MIT Student’s Sorting Hat Can Pick Your House by What’s in Your Head

We’ve all imagined what it would be like to nervously perch on the stool as the Sorting Hat is lowered onto our heads, knowing our innermost thoughts are about to fall under the scrutiny of Hogwarts’ resident sentient headgear.

While that exact experience may remain out of reach, Massachusetts Institute of Technology student Nataliya Kosmyna has gotten one step closer, creating a hat that can actually Sort you into a Hogwarts House based solely on what you’re thinking.



The Boston Globe reports Kosmyna, a postdoctoral fellow with the MIT Media Lab, developed a system of 14 noninvasive electrodes that capture brain activity and use electroencephalography-based brain-computer interfaces to detect what the wearer is imagining. She also created the algorithm and software that make the “magic” happen.



Kosmyna says she purchased a Sorting Hat costume prop from Amazon to cover the electrode device in something more friendly and fun.

It’s a ‘magic’ object that kids know what it is and what it does. This kind of Hollywood touch works very well.

As for the Sorting process, Kosmyna took her inspiration from Pottermore’s quiz. She shows images featuring two choices to her subject and asks them to simply think about the object of their choosing. She says the frequencies and activity in the brain that result when a person is visualizing a specific item can be registered, and the computer proceeds to use what you’re imagining to determine your House.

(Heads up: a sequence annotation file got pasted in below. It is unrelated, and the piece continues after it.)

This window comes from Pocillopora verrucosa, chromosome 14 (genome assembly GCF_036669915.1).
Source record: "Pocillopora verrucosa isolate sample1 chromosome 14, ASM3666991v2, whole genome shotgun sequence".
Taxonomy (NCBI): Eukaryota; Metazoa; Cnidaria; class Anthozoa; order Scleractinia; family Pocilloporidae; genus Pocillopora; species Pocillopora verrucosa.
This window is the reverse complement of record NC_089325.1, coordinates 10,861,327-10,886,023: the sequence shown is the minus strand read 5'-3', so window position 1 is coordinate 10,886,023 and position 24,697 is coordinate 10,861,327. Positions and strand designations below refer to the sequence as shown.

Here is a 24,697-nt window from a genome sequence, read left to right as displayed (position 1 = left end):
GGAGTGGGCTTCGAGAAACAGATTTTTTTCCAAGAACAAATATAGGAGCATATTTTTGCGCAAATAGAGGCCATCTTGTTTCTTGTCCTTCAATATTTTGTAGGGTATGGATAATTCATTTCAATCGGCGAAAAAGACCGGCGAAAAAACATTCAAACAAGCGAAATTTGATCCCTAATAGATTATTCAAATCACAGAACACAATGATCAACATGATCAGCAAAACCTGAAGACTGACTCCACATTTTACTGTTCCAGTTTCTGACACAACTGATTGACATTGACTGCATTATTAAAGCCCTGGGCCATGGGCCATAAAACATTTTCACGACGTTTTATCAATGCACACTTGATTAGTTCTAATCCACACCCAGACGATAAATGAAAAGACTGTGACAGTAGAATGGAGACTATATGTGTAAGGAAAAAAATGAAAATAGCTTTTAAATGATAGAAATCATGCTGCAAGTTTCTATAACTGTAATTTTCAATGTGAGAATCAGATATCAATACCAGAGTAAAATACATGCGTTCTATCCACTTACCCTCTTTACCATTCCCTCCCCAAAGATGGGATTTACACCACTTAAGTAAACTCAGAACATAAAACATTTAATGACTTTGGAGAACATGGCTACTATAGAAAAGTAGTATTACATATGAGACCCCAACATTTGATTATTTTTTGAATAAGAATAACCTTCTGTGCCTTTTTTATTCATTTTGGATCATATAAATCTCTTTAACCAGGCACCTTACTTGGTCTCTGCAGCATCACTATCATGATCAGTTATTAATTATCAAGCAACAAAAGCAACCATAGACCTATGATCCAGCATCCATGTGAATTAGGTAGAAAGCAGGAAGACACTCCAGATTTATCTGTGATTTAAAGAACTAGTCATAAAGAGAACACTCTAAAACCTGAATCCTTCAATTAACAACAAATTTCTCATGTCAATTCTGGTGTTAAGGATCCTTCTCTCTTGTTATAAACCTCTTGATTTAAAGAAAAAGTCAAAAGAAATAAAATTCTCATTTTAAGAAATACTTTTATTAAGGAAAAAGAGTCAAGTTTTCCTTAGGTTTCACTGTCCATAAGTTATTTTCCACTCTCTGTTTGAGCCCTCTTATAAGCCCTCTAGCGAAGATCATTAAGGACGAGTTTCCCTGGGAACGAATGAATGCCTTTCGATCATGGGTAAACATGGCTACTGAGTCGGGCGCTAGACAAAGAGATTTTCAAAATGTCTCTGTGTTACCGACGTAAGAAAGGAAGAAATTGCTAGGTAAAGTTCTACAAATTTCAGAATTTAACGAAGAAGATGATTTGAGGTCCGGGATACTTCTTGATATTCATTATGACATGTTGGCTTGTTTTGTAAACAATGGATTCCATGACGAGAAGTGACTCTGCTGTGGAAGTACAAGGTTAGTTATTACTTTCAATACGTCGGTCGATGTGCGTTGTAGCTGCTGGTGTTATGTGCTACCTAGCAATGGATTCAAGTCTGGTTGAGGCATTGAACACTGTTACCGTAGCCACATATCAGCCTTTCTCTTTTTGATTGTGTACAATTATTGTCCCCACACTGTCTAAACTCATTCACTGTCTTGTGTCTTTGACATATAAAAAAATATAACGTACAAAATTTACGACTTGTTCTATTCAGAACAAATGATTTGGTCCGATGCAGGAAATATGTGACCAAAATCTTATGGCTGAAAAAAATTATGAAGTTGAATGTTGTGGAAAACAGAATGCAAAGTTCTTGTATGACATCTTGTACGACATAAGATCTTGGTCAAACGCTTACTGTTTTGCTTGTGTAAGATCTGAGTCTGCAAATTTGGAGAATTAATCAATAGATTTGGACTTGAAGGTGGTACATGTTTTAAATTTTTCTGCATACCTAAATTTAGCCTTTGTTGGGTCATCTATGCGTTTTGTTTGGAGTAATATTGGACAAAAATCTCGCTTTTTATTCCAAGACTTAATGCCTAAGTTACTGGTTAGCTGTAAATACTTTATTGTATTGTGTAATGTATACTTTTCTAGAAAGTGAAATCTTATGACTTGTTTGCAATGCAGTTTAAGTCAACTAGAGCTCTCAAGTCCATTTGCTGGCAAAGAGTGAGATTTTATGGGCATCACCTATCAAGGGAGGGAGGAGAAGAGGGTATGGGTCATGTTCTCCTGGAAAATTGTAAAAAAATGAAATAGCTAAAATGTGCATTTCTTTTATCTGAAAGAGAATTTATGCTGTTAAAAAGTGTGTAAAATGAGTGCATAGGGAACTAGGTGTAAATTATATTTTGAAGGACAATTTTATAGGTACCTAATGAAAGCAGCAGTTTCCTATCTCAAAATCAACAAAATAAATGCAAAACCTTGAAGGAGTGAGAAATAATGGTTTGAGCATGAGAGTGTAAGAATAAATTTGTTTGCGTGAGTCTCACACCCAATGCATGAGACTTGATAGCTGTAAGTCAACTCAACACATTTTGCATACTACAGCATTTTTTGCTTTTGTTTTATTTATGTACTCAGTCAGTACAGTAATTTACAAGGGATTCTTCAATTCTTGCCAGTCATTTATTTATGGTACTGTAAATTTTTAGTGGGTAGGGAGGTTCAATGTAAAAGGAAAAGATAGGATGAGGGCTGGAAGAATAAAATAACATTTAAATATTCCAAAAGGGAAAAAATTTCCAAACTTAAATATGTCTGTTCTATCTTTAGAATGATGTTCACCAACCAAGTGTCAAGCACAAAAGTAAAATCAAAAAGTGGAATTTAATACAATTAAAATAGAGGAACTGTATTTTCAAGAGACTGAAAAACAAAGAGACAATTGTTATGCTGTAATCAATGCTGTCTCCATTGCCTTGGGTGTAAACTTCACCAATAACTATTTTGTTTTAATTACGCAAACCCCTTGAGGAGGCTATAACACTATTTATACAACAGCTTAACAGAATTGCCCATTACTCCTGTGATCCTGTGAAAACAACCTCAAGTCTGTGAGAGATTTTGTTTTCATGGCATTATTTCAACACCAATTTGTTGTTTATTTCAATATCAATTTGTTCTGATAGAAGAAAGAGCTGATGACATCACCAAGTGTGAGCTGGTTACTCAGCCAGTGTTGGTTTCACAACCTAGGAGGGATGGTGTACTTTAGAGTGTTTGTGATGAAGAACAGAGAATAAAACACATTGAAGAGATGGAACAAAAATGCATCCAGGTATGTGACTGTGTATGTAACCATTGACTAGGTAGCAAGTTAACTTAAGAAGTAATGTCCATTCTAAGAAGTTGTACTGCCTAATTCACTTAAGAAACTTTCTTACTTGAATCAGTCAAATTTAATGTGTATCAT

The hat will tell you, ‘Oh, you are Gryffindor!’ It will not only tell you the House, but what you are actually thinking about – and you don’t need to pronounce a single word. You just need to be very focused.



Kosmyna’s ultimate goal for the technology is to help boost students’ self-esteem and improve their academic performance. As for her own Hogwarts House, Kosmyna is a proud Gryffindor – though she admits she may have taken a page from Harry Potter’s book and given the hat a little nudge in that direction.

The thing is, I’m biased. I know how [the system] works.

What do you think of Kosmyna’s exciting invention? Let us know in the comments!

Brienne Green

I'm a passionate journalist, feeding my wizarding world obsession on MuggleNet by night, forever trying to find ways to work "Potter" references into high school sports stories by day. When not writing, I can be often be found making quiche at 2 a.m., playing Queen tunes on the piano, or talking (and talking and talking) about Sirius Black.